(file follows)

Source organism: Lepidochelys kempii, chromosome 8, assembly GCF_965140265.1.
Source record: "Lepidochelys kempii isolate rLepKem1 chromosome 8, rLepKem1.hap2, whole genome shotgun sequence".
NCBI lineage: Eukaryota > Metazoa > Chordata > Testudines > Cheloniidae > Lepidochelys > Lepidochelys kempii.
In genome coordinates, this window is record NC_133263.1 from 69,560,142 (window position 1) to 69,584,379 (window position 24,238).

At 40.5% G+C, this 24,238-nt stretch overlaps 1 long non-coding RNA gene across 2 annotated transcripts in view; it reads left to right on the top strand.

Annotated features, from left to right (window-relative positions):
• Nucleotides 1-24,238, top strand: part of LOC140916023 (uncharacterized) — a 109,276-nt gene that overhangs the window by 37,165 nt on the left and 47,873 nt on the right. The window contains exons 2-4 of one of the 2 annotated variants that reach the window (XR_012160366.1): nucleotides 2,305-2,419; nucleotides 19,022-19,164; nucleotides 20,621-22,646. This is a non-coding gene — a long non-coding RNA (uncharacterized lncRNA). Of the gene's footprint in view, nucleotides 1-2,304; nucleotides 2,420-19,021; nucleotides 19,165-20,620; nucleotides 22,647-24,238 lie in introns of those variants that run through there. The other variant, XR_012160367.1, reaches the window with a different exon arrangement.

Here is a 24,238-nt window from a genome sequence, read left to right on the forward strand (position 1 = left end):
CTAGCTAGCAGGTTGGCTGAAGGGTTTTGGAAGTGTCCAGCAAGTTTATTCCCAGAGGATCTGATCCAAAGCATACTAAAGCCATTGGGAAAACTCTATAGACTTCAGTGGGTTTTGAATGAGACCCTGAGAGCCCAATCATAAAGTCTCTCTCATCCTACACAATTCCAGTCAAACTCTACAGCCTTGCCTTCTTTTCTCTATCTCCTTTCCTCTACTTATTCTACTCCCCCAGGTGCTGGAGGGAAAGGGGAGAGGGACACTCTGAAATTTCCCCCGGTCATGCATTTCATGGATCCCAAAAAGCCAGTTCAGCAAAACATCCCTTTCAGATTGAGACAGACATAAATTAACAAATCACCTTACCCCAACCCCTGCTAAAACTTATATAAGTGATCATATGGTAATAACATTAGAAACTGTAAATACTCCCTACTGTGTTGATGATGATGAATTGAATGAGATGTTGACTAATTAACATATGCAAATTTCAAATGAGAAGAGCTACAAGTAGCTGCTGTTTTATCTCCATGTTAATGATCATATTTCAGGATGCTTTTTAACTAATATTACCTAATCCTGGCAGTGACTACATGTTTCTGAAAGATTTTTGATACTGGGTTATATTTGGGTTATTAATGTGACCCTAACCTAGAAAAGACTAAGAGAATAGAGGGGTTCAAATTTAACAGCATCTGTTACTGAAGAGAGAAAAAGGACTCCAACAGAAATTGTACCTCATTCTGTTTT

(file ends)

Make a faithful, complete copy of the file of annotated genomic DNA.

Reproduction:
Source organism: Lepidochelys kempii, chromosome 8, assembly GCF_965140265.1.
Source record: "Lepidochelys kempii isolate rLepKem1 chromosome 8, rLepKem1.hap2, whole genome shotgun sequence".
NCBI lineage: Eukaryota > Metazoa > Chordata > Testudines > Cheloniidae > Lepidochelys > Lepidochelys kempii.
In genome coordinates, this window is record NC_133263.1 from 69,560,142 (window position 1) to 69,584,379 (window position 24,238).

At 40.5% G+C, this 24,238-nt stretch overlaps 1 long non-coding RNA gene across 2 annotated transcripts in view; it reads left to right on the top strand.

Annotated features, from left to right (window-relative positions):
• Nucleotides 1-24,238, top strand: part of LOC140916023 (uncharacterized) — a 109,276-nt gene that overhangs the window by 37,165 nt on the left and 47,873 nt on the right. The window contains exons 2-4 of one of the 2 annotated variants that reach the window (XR_012160366.1): nucleotides 2,305-2,419; nucleotides 19,022-19,164; nucleotides 20,621-22,646. This is a non-coding gene — a long non-coding RNA (uncharacterized lncRNA). Of the gene's footprint in view, nucleotides 1-2,304; nucleotides 2,420-19,021; nucleotides 19,165-20,620; nucleotides 22,647-24,238 lie in introns of those variants that run through there. The other variant, XR_012160367.1, reaches the window with a different exon arrangement.

Here is a 24,238-nt window from a genome sequence, read left to right on the forward strand (position 1 = left end):
CTAGCTAGCAGGTTGGCTGAAGGGTTTTGGAAGTGTCCAGCAAGTTTATTCCCAGAGGATCTGATCCAAAGCATACTAAAGCCATTGGGAAAACTCTATAGACTTCAGTGGGTTTTGAATGAGACCCTGAGAGCCCAATCATAAAGTCTCTCTCATCCTACACAATTCCAGTCAAACTCTACAGCCTTGCCTTCTTTTCTCTATCTCCTTTCCTCTACTTATTCTACTCCCCCAGGTGCTGGAGGGAAAGGGGAGAGGGACACTCTGAAATTTCCCCCGGTCATGCATTTCATGGATCCCAAAAAGCCAGTTCAGCAAAACATCCCTTTCAGATTGAGACAGACATAAATTAACAAATCACCTTACCCCAACCCCTGCTAAAACTTATATAAGTGATCATATGGTAATAACATTAGAAACTGTAAATACTCCCTACTGTGTTGATGATGATGAATTGAATGAGATGTTGACTAATTAACATATGCAAATTTCAAATGAGAAGAGCTACAAGTAGCTGCTGTTTTATCTCCATGTTAATGATCATATTTCAGGATGCTTTTTAACTAATATTACCTAATCCTGGCAGTGACTACATGTTTCTGAAAGATTTTTGATACTGGGTTATATTTGGGTTATTAATGTGACCCTAACCTAGAAAAGACTAAGAGAATAGAGGGGTTCAAATTTAACAGCATCTGTTACTGAAGAGAGAAAAAGGACTCCAACAGAAATTGTACCTCATTCTGTTTT